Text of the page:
Every patient with a pheochromocytoma or paraganglioma will need to have a full evaluation for possible hereditary predisposition. Family history, personal medical history, tumor localization, biochemical profile and multifocality are helpful in determining the most likely underlying syndrome. For genetic evaluation, the patient should be referred to a genetic counselor and clinical geneticist or endocrinologist experienced in endocrine genetics.
The main syndromes to take into consideration are:
Hereditary paraganglioma syndrome: caused by mutations in genes of the succinate dehydrogenase complex subunits.
SDHB (succinate dehydrogenase complex subunit B): Patients mainly present with abdominal paragangliomas, which are often norepinephrine-secreting. A higher percentage of SDHB-related paraganglioma and pheochromocytomas have been found to be malignant. Patients with SDHB mutations are at risk for developing other tumors.
SDHD (succinate dehydrogenase complex subunit D): These mutations predispose rather for head and neck paragangliomas, which often are non-functional.
SDHC (succinate dehydrogenase complex subunit C): Most of these tumors occur in the head and neck area, and often are non-functional.
Other mutations (SDHA, SDHAF2) are much rarer and their phenotype is not well assessed yet.
von Hippel-Lindau disease (VHL)
VHL caused by mutations in the VHL gene predisposes to hemangioblastoma of the CNS, spine and retina, renal cell carcinoma, neuroendocrine and cystic pancreatic tumors and endolymphatic sac tumors. Occasionally VHL may present with bilateral pheochromocytoma in the absence of any other disease expression. These tumors are almost invariably localized in the adrenal gland and produce norepinephrine.
Multiple endocrine neoplasia type 2 (MEN2)
MEN2 presents less often with pheochromocytoma, but more commonly with medullary thyroid cancer. Pheochromocytomas occur in ~50% of MEN2 patients and are always localized in the adrenal gland and produce epinephrine.
Neurofibromatosis type 1 (NF1)
The clinical diagnosis of NF1 is usually present or can be made at the time of diagnosis of a pheochromocytoma. NF1 is rarely confirmed genetically as sequencing of the NF1 gene is cumbersome.
Other (TMEM127, MAX mutations)
The phenotype of these gene mutations is not well described yet, but both seem to predispose rather to pheochromocytoma than to paraganglioma.
Management and yreatment of the disease
Hypertension with pheochromocytoma
Usually hypertensive urgency is defined as blood pressure >220mmHg/>120mmHg. When concomitant end-organ damage (e.g., visual disturbances, confusion, hematuria) is present, it is called a hypertensive emergency. If hypertensive urgency or emergency is caused by catecholamine surges from a pheochromocytoma, the preferred treatment is oral (or occasionally IV) α-blockade, using the reversible phentolamine (1–5mg repeated every 15min as required) or irreversible phenoxybenzamine (1mg/kg infused over at least 2h). It is never appropriate to initiate β-blockade first or alone because of the resultant unopposed α-effects and potential for a hypertensive crisis.
Every patient with a pheochromocytoma or paraganglioma should be initiated on antihypertensive treatment until definitive surgery is possible, regardless of the presence of hypertension. Traditionally, phenoxybenzamine loading has been used, starting at nighttime with 10 mg and then increasing by 10 mg every day or every other day until hypertension is controlled and the patient develops nasal congestion and edema. Salt and fluid intake should be liberal during this period. Alternatively titration of doxazosin or other reversible α-blocker can be used. Another alternative is the use of calcium antagonists.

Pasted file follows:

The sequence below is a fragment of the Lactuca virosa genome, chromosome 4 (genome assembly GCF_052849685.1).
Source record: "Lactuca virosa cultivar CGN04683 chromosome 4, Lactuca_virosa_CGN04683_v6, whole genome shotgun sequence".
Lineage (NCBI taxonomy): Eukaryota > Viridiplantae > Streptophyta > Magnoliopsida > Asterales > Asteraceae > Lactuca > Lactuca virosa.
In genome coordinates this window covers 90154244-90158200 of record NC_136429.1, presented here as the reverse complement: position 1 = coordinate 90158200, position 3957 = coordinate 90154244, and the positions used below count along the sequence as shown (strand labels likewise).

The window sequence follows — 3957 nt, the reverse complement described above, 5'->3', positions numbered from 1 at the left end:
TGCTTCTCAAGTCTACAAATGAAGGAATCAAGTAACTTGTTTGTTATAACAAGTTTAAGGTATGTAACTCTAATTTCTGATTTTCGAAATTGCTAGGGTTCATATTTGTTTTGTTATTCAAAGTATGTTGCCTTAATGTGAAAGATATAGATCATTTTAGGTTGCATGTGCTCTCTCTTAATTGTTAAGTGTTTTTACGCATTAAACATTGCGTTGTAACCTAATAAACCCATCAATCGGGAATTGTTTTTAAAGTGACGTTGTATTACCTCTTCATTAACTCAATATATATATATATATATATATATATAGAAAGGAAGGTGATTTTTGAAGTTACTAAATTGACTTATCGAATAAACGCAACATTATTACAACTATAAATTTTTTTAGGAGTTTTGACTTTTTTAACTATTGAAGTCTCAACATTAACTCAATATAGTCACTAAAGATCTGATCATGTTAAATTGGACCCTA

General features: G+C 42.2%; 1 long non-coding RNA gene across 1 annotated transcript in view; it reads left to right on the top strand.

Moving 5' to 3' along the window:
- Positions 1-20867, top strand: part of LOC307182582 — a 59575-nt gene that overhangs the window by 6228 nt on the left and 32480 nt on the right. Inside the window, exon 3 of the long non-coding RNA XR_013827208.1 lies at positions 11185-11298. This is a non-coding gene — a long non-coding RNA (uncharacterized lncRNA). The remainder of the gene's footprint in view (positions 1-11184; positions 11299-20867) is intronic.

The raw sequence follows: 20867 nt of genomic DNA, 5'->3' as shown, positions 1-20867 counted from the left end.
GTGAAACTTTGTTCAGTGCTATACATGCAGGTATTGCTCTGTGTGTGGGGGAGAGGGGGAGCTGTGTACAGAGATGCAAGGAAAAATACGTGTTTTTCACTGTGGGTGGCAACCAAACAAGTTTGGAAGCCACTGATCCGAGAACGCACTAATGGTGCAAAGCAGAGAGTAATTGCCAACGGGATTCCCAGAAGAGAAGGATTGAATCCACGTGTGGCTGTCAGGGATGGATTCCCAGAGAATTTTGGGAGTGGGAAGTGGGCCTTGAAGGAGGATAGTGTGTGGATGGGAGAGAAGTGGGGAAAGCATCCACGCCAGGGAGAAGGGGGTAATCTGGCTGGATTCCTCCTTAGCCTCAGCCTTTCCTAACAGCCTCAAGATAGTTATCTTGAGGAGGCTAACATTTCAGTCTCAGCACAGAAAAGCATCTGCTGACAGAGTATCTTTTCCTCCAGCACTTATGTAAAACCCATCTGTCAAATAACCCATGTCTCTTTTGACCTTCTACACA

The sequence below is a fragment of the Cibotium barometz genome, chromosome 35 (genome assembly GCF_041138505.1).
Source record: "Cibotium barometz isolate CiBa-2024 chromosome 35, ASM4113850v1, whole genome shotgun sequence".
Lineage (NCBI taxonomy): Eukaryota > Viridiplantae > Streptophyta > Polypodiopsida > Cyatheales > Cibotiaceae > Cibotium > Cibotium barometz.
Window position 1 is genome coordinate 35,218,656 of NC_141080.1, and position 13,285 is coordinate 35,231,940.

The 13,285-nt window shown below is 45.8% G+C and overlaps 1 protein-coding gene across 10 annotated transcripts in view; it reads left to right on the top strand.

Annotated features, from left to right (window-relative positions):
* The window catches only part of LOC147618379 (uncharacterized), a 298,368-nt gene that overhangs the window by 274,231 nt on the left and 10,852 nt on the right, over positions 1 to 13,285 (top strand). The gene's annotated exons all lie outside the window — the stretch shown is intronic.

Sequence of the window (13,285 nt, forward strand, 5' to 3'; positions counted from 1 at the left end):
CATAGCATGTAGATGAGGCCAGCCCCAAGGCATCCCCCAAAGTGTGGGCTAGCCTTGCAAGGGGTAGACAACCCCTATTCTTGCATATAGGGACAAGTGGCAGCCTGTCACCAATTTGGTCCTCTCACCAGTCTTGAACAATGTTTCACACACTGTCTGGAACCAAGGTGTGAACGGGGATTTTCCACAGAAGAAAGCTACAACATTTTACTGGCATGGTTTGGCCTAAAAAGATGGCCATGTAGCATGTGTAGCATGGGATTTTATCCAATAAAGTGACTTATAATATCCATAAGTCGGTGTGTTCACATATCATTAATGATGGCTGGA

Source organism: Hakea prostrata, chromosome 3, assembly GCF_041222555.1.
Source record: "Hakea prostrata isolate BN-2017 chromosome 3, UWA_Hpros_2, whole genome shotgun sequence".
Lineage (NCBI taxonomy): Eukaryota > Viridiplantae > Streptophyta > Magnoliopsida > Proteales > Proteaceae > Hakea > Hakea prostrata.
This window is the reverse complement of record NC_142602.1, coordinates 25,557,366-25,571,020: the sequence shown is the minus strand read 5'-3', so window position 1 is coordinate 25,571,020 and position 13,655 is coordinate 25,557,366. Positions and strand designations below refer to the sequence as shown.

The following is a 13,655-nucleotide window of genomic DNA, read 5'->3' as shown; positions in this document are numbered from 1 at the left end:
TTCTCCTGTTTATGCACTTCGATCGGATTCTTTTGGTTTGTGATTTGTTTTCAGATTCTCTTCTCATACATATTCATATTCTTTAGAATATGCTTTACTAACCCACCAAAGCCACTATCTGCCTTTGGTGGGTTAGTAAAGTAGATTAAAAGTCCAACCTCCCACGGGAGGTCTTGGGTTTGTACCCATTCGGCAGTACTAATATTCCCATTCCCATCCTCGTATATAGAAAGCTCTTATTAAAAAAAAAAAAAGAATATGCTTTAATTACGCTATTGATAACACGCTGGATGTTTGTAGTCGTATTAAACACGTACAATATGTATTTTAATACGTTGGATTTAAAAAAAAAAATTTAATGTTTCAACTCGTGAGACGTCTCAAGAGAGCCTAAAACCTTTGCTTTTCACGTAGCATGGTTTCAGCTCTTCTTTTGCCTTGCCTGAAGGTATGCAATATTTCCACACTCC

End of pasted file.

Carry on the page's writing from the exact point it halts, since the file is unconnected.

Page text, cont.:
After 1-2 weeks of α-blockade, it is usually safe to add a β-blocker, such as metoprolol, targeting a heart rate of ~60/min.The initiation of sufficient α- & β-blockade controls the patient’s blood pressure and prevents the effects of catecholamine surges (e.g., stroke) during anesthesia and surgery.
Surgery for pheochromocytoma
Surgery is the only curative therapy for pheochromocytoma. Presurgical blood pressure control is a necessary prerequisite. Small pheochromocytomas may be removed laparoscopically. For larger tumors, concurrent lymphadenectomy to assess for loco-regional extension is recommended.
The only definite sign of malignancy of pheochromocytomas and paragangliomas is the presence of metastasis. Therapy for metastasized tumors is largely experimental and should ideally take place in the context of a clinical trial. Most metastatic pheochromocytomas are slow-growing and can often observed and treated only symptomatically (α- & β-blockade) without definitive cancer therapy. Definitive cancer therapy may be initiated when either biochemical progression (e.g., urine metanephrine, normetanephrine, serum chromogranin A), tumor growth or new metastases are observed.
Traditionally, combination cytotoxic chemotherapy with cyclophosphamide, vincristine and dacarbazine (CVD) has been used with a biochemical response of up to 70%. Recently therapy with I-131-MIBG (meta-iodobenzylguanidine) has emerged as a true alternative, which may be specifically beneficial in some of the hereditary variants. Current studies are evaluating targeted therapy with tyrosine kinase inhibitors and other cytotoxic regimens.
What’s the evidence?/references
Welander, J, Söderkvist, P, Gimm, O. “Genetics and clinical characteristics of hereditary pheochromocytomas and paragangliomas”. Endocr Relat Cancer. vol. 18. 2011. pp. R253-76. (Review)
Eisenhofer, G. “Screening for pheochromocytomas and paragangliomas”. Curr Hypertens Rep. vol. 14. 2012. pp. 130-7. (Review)
Eisenhofer, G. “Catecholamine metabolism: A contemporary view with implications for physiology and medicine”. Pharmacol Rev. vol. 56. 2004. pp. 331-49.
Parmer, RJ. “Catecholaminergic pathways, chromaffin cells, and human disease”. Ann N Y Acad Sci . vol. 71. 2002. pp. 497-505.
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- Are you sure the patient has a pheochromocytoma or paraganglioma?
- What else could the patient have?
- Key laboratory and imaging tests
- Other tests that may prove helpful diagnostically
- Management and yreatment of the disease
- What’s the evidence?/references